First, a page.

Prodromou says that Google's quest to reel in third-party developers will be further helped by the fact that it uses Linux as a base operating system, with a Java programming layer on top.

"There's such a great pool of Java developers out there, so it really shouldn't be too much of challenge to find people to work on it," he says.

Paranoid about Android?

But despite their positive reviews of the Android platform, the developers identified some potential roadblocks that could hurt its prospects of becoming widely adopted across the mobile industry. Moshir, for instance, worries that carriers might lock down the operating system, preventing applications from accessing phone hardware. This has been a problem with previous toolkits such as Java ME, he says. Carriers often limit the number of applications that can run on a handset because they don't want to have to provide support when something goes wrong, he says.

"They lock it down to the point that an application cannot access the hardware," Moshir says. "The question is whether Google is going to be able to convince carriers to use its operating system but at the same time convince them not to lock it down."

Capobianco thinks that one of Google's challenges will be figuring out how to monetise the platform through advertising. Because mobile phones aren't ideal for web browsing, he notes, the company isn't likely to make much revenue from users who connect to its search engine through their phones. Rather, he says, Google might consider getting companies to use the platform's location-aware capabilities for local promotions.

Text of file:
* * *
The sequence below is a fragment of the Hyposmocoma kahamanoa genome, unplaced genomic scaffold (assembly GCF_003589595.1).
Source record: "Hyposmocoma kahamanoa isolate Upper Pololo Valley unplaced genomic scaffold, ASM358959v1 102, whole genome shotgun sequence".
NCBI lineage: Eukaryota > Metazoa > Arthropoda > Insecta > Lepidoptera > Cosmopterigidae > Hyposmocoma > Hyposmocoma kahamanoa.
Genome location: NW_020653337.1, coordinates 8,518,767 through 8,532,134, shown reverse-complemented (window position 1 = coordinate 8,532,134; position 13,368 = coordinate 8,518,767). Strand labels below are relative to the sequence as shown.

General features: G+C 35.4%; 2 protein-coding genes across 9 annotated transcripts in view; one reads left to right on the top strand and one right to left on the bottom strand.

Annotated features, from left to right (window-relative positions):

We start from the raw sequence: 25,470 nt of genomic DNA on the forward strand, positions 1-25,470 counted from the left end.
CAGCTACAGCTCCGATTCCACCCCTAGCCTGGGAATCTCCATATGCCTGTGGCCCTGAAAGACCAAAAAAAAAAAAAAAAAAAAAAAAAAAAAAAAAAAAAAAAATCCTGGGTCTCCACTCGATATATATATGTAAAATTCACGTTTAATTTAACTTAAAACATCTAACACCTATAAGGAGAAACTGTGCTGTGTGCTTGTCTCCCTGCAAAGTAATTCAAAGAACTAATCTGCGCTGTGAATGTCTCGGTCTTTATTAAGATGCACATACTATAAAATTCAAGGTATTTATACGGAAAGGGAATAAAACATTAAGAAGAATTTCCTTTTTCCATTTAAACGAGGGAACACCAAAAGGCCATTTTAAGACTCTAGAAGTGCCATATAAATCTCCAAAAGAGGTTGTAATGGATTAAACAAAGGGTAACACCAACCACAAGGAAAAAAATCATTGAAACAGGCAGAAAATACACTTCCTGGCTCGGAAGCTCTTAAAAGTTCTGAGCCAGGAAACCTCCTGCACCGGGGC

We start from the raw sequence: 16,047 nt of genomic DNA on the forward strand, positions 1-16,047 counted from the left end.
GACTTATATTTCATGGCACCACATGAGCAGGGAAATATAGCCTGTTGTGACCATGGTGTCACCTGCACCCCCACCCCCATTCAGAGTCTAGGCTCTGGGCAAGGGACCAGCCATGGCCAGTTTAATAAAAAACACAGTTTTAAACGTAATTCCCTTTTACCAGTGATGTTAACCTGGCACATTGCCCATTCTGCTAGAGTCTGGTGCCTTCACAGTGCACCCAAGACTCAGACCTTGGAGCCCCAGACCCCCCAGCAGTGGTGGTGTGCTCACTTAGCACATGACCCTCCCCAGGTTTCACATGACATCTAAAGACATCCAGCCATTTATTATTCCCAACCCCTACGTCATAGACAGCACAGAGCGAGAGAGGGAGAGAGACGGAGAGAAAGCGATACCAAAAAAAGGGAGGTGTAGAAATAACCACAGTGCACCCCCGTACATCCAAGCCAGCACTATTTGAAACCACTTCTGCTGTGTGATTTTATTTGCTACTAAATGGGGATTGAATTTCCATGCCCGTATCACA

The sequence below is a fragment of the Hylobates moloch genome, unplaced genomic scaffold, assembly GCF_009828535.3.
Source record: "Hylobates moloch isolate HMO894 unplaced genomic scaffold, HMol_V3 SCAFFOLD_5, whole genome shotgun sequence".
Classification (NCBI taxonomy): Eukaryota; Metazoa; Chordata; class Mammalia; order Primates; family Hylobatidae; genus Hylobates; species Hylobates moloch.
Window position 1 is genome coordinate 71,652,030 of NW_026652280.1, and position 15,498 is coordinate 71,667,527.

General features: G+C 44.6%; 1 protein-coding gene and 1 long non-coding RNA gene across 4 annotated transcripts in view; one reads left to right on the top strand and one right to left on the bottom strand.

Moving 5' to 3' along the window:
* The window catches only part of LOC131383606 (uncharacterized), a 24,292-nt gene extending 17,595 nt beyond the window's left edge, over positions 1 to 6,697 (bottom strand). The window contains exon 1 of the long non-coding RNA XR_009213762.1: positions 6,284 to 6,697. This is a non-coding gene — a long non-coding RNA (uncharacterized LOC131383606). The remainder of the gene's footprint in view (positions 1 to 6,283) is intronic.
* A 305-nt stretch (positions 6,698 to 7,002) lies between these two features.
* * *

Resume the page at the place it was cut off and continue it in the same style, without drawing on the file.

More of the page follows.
"They'll have to develop something that allows you to read advertising messages, but still not feel intrusive," he says. "Imagine if you were in looking at a map in a certain neighbourhood, and a nearby pizza shop put a message on the map letting you know that they have a special two-for-one deal on pizzas that day."

Another potential problem is that many enterprises might see Android-powered mobile devices as security nightmares that could leave their companies' sensitive information vulnerable to hackers. Similar issues have been raised in the past about using Apple's iPhone in the workplace, and Google's open-source platform could further stoke fears among CIOs that Android-powered devices aren't work-safe.

Carsten Brinkschulte, the CEO of mobile device management company Synchronica, says that while there are some legitimate security concerns for Android-powered devices, enterprise users should take a measured approach to dealing with them and shouldn't outright block them from corporate networks.

"I think in general this is not an additional security threat to enterprises," he says. "Many enterprises already have people running around with laptops where some are Windows-based and some are Linux-based. Those are probably a bigger security concern than the Android platform."